11. Serve and enjoy this creepy, purplish black masterpiece!

Top 5 Spooky Games

Top 5 Spooky Games

Now, I need to preface this with a little confession: I don’t play scary video games.  And there’s a reason for that.  While I love scary movies, scary books, and scary podcasts I can’t seem to play a scary video game.  I have a pretty vivid imagination and that leads to some pretty horrific nightmares and night terrors, even as an adult.  It’s easier to separate myself from movies, books, and podcasts because, while I’m hearing the story, they aren’t quite as immersive as a video game.  I tried a horror video game once… Until Dawn… and it gave me nightmares for a week.  And I barely made it through the first hour or so of gameplay.  So the games I play at Halloween/all year long because who doesn’t love a good scare, are mostly tabletop.  I do list one video game – it isn’t horror but it’s definitely suspenseful!

betrayal at house on the hill

Betrayal At House on the Hill

Easily my favorite game to play at Halloween.  In this tabletop coop you and your group are explorers within a haunted house – but you don’t know it’s haunted.  Based on a series of cards drawn and dice rolled you eventually discover why the house is haunted.  When the haunt begins the combination of cards drawn dictate you toward one of 50 scenarios in which one of the players becomes a “traitor” and the game becomes all against one.  This game is incredible, especially when played with the right ambiance of dim lights, spooky music (I highly recommend Midnight Syndicate – especially the album listed in my Top Spooky Music post), and people who are willing to get into the atmosphere!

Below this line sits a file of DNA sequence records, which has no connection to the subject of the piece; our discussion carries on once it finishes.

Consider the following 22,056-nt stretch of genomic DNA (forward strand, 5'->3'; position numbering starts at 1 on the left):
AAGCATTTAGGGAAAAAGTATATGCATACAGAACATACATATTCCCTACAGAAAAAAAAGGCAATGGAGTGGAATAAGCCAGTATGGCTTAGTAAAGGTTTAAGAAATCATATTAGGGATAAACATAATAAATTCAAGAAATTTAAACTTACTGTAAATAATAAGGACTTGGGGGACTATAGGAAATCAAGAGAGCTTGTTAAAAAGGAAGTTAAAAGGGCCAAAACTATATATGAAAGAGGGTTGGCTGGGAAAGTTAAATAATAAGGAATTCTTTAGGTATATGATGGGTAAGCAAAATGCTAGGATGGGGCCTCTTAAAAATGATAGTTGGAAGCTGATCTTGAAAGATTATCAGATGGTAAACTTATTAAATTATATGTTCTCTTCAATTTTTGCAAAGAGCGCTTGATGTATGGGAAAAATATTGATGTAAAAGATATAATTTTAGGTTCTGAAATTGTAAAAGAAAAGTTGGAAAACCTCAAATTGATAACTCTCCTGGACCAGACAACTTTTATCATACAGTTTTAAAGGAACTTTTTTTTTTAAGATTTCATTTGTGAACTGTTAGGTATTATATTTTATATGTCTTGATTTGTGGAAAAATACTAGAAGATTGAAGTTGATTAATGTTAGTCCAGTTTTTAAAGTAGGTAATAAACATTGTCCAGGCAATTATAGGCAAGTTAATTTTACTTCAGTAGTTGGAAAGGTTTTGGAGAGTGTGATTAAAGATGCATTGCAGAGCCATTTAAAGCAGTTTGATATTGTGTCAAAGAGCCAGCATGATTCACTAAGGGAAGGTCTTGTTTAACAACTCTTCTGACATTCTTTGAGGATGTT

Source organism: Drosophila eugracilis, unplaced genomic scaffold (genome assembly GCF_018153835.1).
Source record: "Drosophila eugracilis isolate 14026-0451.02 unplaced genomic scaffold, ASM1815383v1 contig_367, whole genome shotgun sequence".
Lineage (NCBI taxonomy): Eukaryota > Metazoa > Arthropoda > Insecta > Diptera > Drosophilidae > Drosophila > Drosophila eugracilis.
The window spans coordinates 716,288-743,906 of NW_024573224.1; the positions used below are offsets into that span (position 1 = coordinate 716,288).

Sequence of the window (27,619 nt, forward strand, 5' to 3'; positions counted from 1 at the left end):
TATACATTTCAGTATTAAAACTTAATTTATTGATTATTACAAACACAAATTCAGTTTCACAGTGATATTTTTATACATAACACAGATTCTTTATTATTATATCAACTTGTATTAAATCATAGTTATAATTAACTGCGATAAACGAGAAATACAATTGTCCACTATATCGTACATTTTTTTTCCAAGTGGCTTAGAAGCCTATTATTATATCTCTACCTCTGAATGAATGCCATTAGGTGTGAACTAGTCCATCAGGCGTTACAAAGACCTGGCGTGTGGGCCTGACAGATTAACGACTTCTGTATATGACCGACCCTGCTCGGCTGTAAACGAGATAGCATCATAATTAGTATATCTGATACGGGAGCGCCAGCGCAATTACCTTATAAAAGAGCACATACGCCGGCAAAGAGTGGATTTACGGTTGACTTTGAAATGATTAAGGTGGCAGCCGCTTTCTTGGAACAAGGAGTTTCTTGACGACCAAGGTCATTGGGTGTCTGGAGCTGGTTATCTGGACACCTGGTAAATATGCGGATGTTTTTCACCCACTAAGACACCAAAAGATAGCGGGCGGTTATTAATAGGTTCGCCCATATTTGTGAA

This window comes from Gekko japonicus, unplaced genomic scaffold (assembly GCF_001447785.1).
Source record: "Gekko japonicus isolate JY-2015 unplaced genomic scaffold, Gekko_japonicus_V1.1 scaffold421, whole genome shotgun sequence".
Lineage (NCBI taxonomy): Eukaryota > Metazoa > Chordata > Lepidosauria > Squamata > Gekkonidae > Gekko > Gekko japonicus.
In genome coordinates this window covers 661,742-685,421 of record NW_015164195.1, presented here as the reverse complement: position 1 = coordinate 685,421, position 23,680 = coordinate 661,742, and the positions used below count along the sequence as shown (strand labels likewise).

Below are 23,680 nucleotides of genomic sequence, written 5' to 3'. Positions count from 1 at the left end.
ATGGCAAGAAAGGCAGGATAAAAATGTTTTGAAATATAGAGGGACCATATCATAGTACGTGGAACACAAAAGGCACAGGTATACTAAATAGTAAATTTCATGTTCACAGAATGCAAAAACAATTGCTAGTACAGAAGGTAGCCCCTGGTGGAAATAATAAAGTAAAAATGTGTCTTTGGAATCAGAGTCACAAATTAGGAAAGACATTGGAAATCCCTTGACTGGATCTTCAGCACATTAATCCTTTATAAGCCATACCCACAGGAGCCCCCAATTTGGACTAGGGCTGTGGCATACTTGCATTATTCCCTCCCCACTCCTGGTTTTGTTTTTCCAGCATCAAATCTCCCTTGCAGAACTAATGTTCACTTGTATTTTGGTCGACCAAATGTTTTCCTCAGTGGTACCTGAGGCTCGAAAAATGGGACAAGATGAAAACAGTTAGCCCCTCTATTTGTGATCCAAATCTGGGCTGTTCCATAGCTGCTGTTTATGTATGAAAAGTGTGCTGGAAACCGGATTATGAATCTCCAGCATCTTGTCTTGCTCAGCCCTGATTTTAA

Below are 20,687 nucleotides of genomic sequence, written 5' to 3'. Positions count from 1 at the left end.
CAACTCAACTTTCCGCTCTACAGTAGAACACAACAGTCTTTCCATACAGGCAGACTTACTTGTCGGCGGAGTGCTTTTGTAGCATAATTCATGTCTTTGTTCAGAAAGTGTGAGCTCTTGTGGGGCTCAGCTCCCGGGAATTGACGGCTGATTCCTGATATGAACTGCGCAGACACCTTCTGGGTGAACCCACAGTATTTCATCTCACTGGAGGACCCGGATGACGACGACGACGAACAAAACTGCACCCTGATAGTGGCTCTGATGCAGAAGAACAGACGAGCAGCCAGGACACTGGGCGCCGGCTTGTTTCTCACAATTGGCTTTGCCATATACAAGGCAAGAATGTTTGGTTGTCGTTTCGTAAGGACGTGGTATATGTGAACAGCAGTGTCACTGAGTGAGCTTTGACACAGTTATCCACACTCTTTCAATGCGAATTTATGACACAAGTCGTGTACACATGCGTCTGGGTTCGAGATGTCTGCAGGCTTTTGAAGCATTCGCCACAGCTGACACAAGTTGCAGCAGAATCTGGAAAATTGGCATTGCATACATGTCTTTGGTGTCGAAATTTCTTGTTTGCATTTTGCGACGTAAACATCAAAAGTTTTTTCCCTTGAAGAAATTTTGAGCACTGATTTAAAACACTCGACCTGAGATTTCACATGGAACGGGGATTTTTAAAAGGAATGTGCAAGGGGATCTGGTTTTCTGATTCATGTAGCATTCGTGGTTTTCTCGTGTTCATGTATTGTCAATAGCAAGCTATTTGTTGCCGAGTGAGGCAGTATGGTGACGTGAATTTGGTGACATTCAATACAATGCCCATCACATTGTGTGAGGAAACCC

arkham horror

Arkham Horror

I love this game so much.  We have a set of friends that we play long, complex games with and they introduced us to this one.  Again, it’s a cooperative tabletop game but this one takes place in the mythical world of H.P. Lovecraft.  There are several scenarios, each involving a new Arkham “boss” monster, including (obiously) one with Cthulhu.  Each of the scenarios brings new challenges to what is already a fairly complex game.  Add in some luck of the dice rolls and an increasing sense of panic to complete the game and you have the perfect creepy horror game for any Halloween night.

the last of us

The Last of Us